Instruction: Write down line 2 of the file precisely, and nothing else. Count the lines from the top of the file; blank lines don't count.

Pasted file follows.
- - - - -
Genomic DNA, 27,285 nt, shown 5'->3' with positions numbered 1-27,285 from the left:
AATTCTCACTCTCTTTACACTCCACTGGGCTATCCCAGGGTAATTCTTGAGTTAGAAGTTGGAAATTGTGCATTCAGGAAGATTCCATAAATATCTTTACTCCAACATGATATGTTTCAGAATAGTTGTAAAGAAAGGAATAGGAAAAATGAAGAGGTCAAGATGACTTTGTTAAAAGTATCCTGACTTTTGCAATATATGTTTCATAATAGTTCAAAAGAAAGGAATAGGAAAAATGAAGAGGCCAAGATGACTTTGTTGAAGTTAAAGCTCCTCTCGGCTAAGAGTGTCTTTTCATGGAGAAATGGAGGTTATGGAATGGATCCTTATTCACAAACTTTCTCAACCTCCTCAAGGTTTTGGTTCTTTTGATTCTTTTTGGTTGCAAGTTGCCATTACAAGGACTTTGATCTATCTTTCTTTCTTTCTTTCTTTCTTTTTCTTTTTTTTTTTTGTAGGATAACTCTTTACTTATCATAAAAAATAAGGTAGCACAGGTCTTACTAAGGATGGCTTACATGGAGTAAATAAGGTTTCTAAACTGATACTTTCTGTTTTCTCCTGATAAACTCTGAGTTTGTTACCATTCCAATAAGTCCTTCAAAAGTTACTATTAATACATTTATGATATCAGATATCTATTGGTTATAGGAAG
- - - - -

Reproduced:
AATTCTCACTCTCTTTACACTCCACTGGGCTATCCCAGGGTAATTCTTGAGTTAGAAGTTGGAAATTGTGCATTCAGGAAGATTCCATAAATATCTTTACTCCAACATGATATGTTTCAGAATAGTTGTAAAGAAAGGAATAGGAAAAATGAAGAGGTCAAGATGACTTTGTTAAAAGTATCCTGACTTTTGCAATATATGTTTCATAATAGTTCAAAAGAAAGGAATAGGAAAAATGAAGAGGCCAAGATGACTTTGTTGAAGTTAAAGCTCCTCTCGGCTAAGAGTGTCTTTTCATGGAGAAATGGAGGTTATGGAATGGATCCTTATTCACAAACTTTCTCAACCTCCTCAAGGTTTTGGTTCTTTTGATTCTTTTTGGTTGCAAGTTGCCATTACAAGGACTTTGATCTATCTTTCTTTCTTTCTTTCTTTCTTTTTCTTTTTTTTTTTTGTAGGATAACTCTTTACTTATCATAAAAAATAAGGTAGCACAGGTCTTACTAAGGATGGCTTACATGGAGTAAATAAGGTTTCTAAACTGATACTTTCTGTTTTCTCCTGATAAACTCTGAGTTTGTTACCATTCCAATAAGTCCTTCAAAAGTTACTATTAATACATTTATGATATCAGATATCTATTGGTTATAGGAAG